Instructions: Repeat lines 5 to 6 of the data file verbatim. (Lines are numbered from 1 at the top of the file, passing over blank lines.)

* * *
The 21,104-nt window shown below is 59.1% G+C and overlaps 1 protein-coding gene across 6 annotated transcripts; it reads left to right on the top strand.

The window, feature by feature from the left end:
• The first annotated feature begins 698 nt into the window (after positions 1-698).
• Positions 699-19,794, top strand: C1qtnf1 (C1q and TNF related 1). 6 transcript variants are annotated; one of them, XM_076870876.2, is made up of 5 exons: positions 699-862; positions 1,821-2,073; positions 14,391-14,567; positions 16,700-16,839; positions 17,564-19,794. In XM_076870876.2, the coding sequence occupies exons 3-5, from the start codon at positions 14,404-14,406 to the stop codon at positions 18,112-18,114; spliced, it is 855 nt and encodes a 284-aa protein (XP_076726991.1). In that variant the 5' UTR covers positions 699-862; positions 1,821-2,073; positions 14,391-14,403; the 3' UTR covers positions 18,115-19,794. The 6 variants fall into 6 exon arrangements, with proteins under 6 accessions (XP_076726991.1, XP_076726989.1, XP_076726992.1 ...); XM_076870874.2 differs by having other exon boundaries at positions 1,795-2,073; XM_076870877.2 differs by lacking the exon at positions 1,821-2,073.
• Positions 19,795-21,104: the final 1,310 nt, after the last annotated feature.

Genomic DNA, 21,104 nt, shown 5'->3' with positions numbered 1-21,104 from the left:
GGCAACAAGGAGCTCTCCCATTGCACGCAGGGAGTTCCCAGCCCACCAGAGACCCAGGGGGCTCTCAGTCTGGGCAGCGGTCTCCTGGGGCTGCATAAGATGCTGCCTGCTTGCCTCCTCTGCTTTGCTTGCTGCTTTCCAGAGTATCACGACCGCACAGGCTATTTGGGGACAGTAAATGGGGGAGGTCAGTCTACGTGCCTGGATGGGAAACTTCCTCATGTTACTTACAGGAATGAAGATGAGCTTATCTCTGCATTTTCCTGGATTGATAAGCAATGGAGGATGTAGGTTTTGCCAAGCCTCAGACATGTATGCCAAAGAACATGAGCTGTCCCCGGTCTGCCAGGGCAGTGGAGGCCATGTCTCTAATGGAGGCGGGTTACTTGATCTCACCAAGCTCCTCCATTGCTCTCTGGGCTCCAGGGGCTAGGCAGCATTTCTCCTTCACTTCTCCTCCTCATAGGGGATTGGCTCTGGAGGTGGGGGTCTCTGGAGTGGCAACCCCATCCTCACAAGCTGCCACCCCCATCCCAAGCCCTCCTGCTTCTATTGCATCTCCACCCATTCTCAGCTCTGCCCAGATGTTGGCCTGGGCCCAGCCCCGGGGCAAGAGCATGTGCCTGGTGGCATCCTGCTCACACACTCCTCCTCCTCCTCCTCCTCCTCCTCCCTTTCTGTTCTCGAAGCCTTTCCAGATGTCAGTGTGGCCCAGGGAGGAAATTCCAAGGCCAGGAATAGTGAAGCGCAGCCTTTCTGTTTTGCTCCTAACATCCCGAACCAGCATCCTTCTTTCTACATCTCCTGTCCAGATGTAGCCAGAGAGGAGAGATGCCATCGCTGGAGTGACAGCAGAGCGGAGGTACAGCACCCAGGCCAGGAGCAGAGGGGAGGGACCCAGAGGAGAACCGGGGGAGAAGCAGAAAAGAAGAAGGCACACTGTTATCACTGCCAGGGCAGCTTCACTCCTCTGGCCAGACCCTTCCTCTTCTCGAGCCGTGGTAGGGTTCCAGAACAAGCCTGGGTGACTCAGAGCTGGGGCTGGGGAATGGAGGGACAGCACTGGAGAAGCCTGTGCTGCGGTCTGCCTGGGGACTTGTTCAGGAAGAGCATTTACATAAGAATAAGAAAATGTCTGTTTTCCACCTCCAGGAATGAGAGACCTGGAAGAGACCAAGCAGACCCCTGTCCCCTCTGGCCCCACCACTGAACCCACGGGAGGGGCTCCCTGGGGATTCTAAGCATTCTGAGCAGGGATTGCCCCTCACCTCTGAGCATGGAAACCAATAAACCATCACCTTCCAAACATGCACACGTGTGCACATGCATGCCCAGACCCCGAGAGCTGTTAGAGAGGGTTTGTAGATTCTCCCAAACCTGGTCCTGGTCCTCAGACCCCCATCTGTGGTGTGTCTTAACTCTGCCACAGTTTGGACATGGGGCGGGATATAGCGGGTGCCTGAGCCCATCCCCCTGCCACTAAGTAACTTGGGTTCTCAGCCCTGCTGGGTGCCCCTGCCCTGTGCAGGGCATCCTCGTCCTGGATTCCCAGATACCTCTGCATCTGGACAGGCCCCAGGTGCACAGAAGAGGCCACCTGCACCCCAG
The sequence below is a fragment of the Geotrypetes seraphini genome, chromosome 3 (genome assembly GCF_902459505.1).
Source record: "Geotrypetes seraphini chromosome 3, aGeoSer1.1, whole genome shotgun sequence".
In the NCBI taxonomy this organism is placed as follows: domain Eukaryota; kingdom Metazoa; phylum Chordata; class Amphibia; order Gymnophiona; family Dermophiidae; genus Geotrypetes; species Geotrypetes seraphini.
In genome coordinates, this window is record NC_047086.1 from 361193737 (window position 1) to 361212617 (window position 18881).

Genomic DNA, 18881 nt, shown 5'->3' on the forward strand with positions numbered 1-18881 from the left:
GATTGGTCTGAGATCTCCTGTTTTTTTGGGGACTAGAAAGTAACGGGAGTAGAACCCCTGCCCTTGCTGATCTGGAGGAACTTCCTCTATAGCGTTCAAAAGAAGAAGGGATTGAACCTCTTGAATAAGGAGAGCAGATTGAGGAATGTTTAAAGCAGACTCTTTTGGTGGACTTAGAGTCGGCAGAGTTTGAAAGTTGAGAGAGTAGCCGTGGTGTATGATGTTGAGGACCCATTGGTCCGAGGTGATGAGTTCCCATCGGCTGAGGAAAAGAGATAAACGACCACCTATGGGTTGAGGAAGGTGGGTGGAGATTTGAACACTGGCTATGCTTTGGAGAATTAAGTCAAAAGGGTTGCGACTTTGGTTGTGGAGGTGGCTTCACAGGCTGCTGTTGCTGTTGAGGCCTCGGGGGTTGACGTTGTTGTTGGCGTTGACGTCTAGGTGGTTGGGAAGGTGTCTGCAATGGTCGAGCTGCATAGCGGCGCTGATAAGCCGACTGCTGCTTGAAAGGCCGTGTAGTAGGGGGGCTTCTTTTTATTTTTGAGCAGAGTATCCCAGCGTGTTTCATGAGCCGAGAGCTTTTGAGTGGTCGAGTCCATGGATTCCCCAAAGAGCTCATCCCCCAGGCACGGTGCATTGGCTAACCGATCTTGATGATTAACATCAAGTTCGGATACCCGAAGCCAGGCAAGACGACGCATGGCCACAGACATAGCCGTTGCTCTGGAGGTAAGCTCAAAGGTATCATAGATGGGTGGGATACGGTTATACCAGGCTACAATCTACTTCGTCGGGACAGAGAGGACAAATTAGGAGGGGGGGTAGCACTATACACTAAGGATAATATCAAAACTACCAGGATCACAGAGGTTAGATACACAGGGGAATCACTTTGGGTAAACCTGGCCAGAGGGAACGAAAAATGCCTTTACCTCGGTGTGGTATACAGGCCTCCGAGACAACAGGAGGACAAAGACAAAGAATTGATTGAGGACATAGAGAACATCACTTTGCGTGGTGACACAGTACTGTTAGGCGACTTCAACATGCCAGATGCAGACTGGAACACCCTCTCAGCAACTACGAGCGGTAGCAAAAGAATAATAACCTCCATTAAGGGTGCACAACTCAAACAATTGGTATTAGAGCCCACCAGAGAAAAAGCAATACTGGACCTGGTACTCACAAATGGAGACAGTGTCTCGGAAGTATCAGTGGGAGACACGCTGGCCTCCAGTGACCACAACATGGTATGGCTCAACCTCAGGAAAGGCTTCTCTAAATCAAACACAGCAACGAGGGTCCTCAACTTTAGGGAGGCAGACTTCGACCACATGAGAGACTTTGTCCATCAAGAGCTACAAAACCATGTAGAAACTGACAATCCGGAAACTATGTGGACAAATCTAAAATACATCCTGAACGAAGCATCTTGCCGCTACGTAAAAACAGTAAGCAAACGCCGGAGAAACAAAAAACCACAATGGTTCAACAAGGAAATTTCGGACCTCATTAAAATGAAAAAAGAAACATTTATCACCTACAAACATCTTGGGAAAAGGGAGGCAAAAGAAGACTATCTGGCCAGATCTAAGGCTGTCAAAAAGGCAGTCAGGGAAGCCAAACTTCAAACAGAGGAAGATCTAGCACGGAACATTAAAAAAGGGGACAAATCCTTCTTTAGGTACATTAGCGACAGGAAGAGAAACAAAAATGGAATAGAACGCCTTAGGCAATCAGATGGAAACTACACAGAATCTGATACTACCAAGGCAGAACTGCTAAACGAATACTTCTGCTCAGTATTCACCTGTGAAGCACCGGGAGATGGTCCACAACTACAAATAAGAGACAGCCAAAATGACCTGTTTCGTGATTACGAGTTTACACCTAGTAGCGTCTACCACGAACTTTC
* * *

• Positions 19,795-21,104: the final 1,310 nt, after the last annotated feature.

Genomic DNA, 21,104 nt, shown 5'->3' with positions numbered 1-21,104 from the left: